I'm under the impression that the battery light indicates that charge is flowing "out of" the battery. Normally the battery is being continuously overcharged by a couple volts, meaning that electrons get shoved into the negative terminal and perform work electrolyzing the water in the battery. When this "reverse flow" stops and the battery has to discharge, the current flow is sensed and the battery light indicates this.

I have a condition where the battery indicator is on despite there being over 14v available. It only happens during mid-range RPM, and happens more often when using high-power accessories (headlights and defrost). I suspect that the battery indicator doesn't toggle instantly - trying to exacerbate it works, but only after ~10-20 seconds. Raising or dropping engine RPM resolves it, and usually turning off the mentioned accessories does too. Throughout all of these events the voltage indicator stays at 14.0±0.3v and seems to have no connection with the state of the battery indicator.

Most advice related to the indicator implicates the alternator being unable to supply overcharging voltage. I also suspect that my understanding of the battery indicator operation is incorrect, as it would not be possible for it to be on in my situation.

2005 Ford Focus 4dr Sdn ZX4 S

  • 1
    What voltage meter are you reading? Is it oem or are you connecting a multimeter to test? Commented Jun 26, 2019 at 16:39
  • @kyle_engineer I was using an OBD2 monitoring application, but I re-measured it with a multimeter. The faster update time seems to have made a difference and indeed it went as low as 13.7v at times, and I think there was a medium-strength correlation between the voltage and the indicator state. My running hunch is that there's a low and high threshold to keep the indicator from flashing briefly. It seems like it goes on around 13.7v and off at 14.2v. Commented Jun 27, 2019 at 15:21

2 Answers 2


So from what I've found, the ECU handles voltage sensing and determines if there is a fail state for the charging system. From what I understand, there are low/high thresholds, and from what I was able to find quickly, they are typical 13.6~15v. If that's the case for your car, you should be within range, but it could be slightly different.

From my experience, sometimes a really bad battery can cause a light when it creates too much voltage drop, however this battery usually can't start the car either. Also, with a Ford, I had a belt snap completely (no alternator charge at all) and it took a few minutes of running for the battery light to come on. So I think (at least with the '90s explorer) the sensor was detecting overall circuit voltage, not isolating the alternator.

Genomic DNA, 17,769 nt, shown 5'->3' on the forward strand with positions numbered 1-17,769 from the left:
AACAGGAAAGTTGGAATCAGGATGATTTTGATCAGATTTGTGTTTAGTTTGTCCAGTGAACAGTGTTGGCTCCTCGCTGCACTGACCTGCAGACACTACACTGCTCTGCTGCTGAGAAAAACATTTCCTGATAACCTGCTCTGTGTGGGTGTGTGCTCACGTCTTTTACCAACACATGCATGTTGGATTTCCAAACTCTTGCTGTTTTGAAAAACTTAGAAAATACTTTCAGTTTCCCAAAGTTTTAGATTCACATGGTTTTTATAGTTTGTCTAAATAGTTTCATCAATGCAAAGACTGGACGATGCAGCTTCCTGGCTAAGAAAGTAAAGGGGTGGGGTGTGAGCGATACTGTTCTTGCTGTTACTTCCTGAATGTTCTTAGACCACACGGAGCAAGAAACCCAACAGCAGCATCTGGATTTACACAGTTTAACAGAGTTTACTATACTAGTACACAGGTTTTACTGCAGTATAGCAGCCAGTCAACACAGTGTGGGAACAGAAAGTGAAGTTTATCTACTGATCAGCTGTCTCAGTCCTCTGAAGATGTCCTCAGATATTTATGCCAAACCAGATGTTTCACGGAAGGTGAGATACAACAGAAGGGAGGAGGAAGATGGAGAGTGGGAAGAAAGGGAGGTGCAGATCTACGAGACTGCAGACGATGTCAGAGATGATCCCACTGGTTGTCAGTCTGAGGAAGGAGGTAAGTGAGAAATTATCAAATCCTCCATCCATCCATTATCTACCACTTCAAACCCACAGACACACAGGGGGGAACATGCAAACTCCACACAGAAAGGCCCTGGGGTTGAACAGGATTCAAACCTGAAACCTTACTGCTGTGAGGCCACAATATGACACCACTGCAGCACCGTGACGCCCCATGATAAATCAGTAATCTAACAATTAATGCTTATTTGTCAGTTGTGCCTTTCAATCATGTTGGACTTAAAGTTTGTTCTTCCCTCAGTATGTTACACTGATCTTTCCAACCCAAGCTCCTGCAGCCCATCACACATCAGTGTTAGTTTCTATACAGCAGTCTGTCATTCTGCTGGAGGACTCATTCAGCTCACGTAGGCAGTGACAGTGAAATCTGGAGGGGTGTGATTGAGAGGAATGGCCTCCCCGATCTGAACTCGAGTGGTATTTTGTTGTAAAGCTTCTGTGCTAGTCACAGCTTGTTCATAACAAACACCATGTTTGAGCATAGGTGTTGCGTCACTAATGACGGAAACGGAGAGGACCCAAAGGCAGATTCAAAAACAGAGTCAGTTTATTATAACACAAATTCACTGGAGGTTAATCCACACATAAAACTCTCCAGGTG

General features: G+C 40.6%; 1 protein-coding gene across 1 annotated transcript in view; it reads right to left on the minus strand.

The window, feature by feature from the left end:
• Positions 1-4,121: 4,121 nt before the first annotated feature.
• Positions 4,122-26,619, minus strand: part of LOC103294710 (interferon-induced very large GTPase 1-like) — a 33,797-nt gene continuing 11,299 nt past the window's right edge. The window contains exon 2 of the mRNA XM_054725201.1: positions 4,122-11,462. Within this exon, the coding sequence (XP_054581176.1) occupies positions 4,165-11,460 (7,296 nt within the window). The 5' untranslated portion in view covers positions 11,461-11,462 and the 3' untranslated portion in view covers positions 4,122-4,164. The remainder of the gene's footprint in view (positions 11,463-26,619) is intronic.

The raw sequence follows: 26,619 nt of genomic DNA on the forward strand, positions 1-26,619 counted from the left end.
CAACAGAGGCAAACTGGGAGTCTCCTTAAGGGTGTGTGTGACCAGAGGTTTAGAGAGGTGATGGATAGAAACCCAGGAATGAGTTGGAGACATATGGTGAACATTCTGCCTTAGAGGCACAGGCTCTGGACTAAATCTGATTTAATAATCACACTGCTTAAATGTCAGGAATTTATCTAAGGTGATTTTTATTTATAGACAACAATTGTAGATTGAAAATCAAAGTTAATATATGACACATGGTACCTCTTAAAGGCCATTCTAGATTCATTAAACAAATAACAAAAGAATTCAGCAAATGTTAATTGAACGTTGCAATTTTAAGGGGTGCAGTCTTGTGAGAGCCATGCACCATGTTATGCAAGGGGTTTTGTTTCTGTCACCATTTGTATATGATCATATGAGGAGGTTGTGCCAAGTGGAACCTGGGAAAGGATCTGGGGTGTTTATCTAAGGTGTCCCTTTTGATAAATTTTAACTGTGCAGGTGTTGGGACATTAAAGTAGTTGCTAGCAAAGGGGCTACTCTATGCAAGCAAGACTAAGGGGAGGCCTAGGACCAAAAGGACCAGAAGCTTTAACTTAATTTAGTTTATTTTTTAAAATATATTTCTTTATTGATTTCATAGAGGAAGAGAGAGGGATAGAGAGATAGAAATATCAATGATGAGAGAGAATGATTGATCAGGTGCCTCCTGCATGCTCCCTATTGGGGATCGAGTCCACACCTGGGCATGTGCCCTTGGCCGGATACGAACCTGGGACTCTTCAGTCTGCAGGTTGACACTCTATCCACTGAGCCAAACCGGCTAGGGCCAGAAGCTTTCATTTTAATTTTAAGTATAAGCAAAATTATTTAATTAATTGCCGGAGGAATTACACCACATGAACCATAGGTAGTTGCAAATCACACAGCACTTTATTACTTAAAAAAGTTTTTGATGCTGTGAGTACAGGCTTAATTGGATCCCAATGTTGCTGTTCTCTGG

A few things to check are:

  • belt properly tensioned and in good condition

  • alternator mounting bolts fully tightened and secure (no ability to pivot or loosen)

  • all terminals and connectors to/from alternator fully seated and in good condition

  • terminals to/from the battery are secure and have clean contact surfaces without corrosion or rust

  • connect multimeter leads at battery and position the multimeter so you can read it from the driver's seat. Then see what the voltage reads when you hold the motor at 2000-3500 rpm. Try to sample a few different speeds, but also try to hold each sample for a few seconds. (BE CAREFUL! Watch where you stick your hands and where you lay the leads! Lots of hot or moving parts in there so try to drape them outside the engine compartment if you can and keep your hands clear of the engine and fans when it's running. I don't mean this warning to sound demeaning if you know what you're doing, just fair caution. )

There could be something totally different causing the issue (like a damaged or shorted component) but these are some simple things to check.

Also, it is totally possible that the belt is loose or in bad shape, and thus losses friction at higher rpm. This would explain why it only happens at mid range rpm. At low rpm it holds friction and generates sufficient voltage. At high rpm, it does give out a bit, but the surplus of voltage generated can be regulated down to an acceptable level by the VRR. At mid range is just the right range to keep functioning, for a while, but not enough to be happy. While running high power accessories, the alternator has to supply more voltage to keep the circuit charged because of the draw of those accessories, ergo why it is more common with these accessories on. Also, if 13.7v was your idle reading, then it could even be slipping a bit there to.

Finally, I don't understand the way in which the ECU detects or reports voltage, so I'd stick to using a multimeter that you know is in good working shape for your testing.

  • Thank you for your though answer, I'll make sure to update as I try these things. Really hoping the belt is slipping, that one makes sense. Commented Jun 27, 2019 at 17:35
  • Yeah, I'm leaning toward that, but it's gotta be verified. Hopefully this gives you a solution, but worst case it points you in the direction of a solution. Commented Jun 27, 2019 at 18:19
  • Totally forgot to update after swapping the belt. That was it! After the car sat for a couple of months it was slipping even at idle: youtu.be/MtdCrPZwnZ0 Commented Apr 19, 2020 at 4:16

The battery indicator light is not to show "charge flowing out of the battery" but instead it indicates a battery charging issue, so generally a problem with the alternator or wiring from the alternator.

It is triggered by the voltage from the alternator being too low.

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